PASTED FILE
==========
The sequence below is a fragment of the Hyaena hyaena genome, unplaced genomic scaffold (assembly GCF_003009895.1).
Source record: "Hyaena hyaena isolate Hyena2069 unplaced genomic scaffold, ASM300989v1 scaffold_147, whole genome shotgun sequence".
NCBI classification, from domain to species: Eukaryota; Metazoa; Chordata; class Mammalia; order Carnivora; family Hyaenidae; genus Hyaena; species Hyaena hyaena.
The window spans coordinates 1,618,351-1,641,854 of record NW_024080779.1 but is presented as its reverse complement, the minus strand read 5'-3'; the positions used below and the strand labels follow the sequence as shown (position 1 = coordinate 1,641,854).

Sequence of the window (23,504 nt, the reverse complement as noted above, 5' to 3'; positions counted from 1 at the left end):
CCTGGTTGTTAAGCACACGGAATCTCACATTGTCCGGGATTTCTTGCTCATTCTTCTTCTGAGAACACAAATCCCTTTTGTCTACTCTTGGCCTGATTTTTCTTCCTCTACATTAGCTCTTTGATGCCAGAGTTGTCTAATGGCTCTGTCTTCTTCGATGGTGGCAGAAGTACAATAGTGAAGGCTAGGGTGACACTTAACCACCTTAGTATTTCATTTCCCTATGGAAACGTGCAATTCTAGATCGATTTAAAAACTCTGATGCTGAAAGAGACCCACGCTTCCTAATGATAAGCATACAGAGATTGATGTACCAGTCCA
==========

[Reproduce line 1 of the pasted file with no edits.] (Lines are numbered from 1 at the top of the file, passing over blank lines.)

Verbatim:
The sequence below is a fragment of the Hyaena hyaena genome, unplaced genomic scaffold (assembly GCF_003009895.1).